Last November, when I was finishing Reimagining Church by Frank Viola, I had the opportunity to chat with Frank a few times about that book. (See my review “Reimagining Church“.) During one of those conversations, Frank said that his next book would unwrap some of the concepts in Chapter 7 which was called “Church Practice and God’s Eternal Purpose”.
From Eternity to Here is that book. In this book, Frank describes what he calls “the eternal purpose” of God. What is the eternal purpose of God? Well, it is three purposes combined into one, actually. And, Frank divides this book into three parts which each describe one aspect of the eternal purpose: 1) The Bride of Christ, 2) The House of God, and 3) The Body of Christ and the Family of God.
Let’s get the “bad” out of the way first. While I loved this book, and I agree with Frank, I disagree with some of the methodology especially in Parts 1 and 2 (but primarily in Part 1). While Frank finds the church described as the bride or Christ and the house of God directly in Scripture, in the first two parts of the book he utilizes a typological hermeneutic to flesh it out. Unfortunately, I think some of the typology stretches the narrative of Scripture.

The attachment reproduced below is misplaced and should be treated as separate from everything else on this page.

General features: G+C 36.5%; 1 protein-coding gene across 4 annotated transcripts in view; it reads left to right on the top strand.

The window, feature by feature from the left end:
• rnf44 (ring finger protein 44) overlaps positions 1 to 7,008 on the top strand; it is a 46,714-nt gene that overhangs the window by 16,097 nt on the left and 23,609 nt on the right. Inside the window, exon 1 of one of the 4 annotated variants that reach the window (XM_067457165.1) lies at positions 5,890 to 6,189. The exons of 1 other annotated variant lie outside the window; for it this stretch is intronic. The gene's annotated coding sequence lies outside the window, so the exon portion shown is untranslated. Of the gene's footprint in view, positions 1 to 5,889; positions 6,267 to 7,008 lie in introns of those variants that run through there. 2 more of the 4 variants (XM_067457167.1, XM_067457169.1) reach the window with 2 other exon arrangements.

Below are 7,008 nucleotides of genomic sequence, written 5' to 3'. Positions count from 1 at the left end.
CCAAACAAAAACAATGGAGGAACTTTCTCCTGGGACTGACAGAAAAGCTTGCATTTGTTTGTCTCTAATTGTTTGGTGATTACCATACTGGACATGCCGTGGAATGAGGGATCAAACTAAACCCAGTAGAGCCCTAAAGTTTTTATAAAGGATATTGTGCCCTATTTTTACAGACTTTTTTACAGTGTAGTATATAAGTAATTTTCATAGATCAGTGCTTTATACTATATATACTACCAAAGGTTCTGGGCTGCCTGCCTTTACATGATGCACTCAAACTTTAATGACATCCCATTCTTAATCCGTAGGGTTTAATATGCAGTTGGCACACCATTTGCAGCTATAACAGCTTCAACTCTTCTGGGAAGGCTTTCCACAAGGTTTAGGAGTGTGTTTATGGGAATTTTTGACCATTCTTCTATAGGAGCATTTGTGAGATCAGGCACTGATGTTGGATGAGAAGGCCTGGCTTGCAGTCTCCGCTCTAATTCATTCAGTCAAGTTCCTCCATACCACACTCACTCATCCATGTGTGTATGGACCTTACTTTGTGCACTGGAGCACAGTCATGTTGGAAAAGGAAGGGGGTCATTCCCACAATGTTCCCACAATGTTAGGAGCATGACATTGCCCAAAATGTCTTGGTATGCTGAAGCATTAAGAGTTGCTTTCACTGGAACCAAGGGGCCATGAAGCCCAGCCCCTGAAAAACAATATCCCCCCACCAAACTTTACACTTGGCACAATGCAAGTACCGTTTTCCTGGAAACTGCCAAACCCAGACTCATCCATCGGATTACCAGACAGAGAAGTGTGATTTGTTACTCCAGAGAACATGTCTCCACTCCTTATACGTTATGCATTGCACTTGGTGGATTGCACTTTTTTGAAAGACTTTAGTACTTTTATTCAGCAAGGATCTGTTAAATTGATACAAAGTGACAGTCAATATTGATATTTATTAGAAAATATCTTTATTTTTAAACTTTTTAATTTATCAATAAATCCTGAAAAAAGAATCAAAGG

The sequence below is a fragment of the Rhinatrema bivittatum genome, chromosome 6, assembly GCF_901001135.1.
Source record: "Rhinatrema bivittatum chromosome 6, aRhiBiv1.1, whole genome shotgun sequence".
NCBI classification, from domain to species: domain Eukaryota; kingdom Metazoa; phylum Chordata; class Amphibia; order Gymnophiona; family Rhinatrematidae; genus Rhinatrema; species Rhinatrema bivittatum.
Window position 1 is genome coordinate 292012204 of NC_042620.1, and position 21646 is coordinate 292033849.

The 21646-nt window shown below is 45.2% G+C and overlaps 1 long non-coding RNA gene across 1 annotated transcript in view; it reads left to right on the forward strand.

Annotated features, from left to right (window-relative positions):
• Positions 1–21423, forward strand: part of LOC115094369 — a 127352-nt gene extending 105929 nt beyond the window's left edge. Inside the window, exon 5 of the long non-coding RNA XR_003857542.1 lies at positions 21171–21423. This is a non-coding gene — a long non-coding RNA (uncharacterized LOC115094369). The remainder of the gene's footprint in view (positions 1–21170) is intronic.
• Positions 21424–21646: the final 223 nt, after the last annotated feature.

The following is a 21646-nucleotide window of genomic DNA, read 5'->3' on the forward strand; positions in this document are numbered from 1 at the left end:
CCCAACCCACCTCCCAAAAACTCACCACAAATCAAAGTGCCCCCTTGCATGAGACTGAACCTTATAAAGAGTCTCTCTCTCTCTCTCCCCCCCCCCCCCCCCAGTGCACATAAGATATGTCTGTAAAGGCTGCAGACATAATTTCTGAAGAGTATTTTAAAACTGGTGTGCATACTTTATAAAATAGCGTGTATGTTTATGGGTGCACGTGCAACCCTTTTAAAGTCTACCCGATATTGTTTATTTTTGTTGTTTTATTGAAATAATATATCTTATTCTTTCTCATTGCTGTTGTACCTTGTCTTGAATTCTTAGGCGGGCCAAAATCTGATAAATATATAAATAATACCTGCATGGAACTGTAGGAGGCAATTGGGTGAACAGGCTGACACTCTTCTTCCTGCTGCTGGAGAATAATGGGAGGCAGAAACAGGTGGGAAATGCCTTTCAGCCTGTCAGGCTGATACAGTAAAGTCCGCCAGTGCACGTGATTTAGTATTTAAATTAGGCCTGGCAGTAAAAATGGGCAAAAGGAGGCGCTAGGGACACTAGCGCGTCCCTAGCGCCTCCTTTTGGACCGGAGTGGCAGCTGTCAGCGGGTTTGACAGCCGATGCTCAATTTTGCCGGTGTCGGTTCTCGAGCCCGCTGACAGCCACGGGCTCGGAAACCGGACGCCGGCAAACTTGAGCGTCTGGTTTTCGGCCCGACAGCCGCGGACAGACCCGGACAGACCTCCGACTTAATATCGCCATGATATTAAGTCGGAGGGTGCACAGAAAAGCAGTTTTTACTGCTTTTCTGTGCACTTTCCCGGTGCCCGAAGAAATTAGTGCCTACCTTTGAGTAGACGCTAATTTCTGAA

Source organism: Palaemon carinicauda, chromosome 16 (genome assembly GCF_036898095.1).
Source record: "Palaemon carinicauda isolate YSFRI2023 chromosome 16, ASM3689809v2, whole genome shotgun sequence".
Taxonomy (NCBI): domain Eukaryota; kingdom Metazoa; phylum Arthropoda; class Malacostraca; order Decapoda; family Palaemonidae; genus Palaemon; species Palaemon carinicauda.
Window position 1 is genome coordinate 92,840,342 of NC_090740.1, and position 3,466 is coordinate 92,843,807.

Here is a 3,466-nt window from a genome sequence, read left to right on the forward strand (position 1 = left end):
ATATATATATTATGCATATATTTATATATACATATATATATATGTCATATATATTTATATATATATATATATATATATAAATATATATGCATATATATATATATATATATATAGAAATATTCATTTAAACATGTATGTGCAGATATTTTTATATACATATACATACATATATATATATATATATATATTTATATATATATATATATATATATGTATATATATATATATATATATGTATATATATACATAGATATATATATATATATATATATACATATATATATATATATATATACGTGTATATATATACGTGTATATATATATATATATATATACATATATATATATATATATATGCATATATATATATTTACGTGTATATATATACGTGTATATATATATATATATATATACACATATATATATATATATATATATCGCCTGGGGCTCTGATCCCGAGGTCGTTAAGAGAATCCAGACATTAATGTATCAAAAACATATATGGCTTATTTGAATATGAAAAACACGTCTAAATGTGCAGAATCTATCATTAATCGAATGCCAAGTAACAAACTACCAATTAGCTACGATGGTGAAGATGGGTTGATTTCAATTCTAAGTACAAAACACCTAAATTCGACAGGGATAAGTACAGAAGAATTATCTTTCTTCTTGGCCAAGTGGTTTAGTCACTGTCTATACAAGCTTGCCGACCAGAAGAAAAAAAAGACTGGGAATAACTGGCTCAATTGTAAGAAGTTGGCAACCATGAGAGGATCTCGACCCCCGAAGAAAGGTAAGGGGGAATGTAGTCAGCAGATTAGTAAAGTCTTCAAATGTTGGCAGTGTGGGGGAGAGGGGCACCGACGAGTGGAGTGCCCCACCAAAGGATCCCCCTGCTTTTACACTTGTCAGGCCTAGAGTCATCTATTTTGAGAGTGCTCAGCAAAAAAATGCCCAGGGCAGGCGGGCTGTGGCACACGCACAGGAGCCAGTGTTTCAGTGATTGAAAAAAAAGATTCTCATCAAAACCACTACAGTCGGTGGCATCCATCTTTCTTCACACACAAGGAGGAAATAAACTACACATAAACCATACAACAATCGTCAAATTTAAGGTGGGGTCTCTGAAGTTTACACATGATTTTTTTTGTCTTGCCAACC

This is a small point for me. Why? Because Frank also defends his claim from the direct statements of Scripture. Thus, Frank demonstrates that God is providing a bride for Christ and building a house for himself without the typology. Some will probably disagree with me on this point, and that’s fine. Now, on the good points of this book – and there are many.
Frank begins by reminding us that God is creating a bride for Christ – and the church is that bride. If we recognize the church as a bride, it will affect the way we think about ourselves and other brothers and sisters. For example, Frank says:
What is the Lord looking for? He is looking for a people who will take their stand in Christ. He’s after a people who will dare to believe that they are part of Christ’s beloved bride. A people who will defy what they see through their natural eyes and instead look through His eyes. He is looking for a people who see themselves as He sees them, through the prism of divine righteousness, part of a new creation wherein the fall has been eliminated. This is the necessary beginning to fulfilling God’s grand mission. To take any other view is to serve God out of guilt, religious duty, or ambition rather than out of love. (62-63)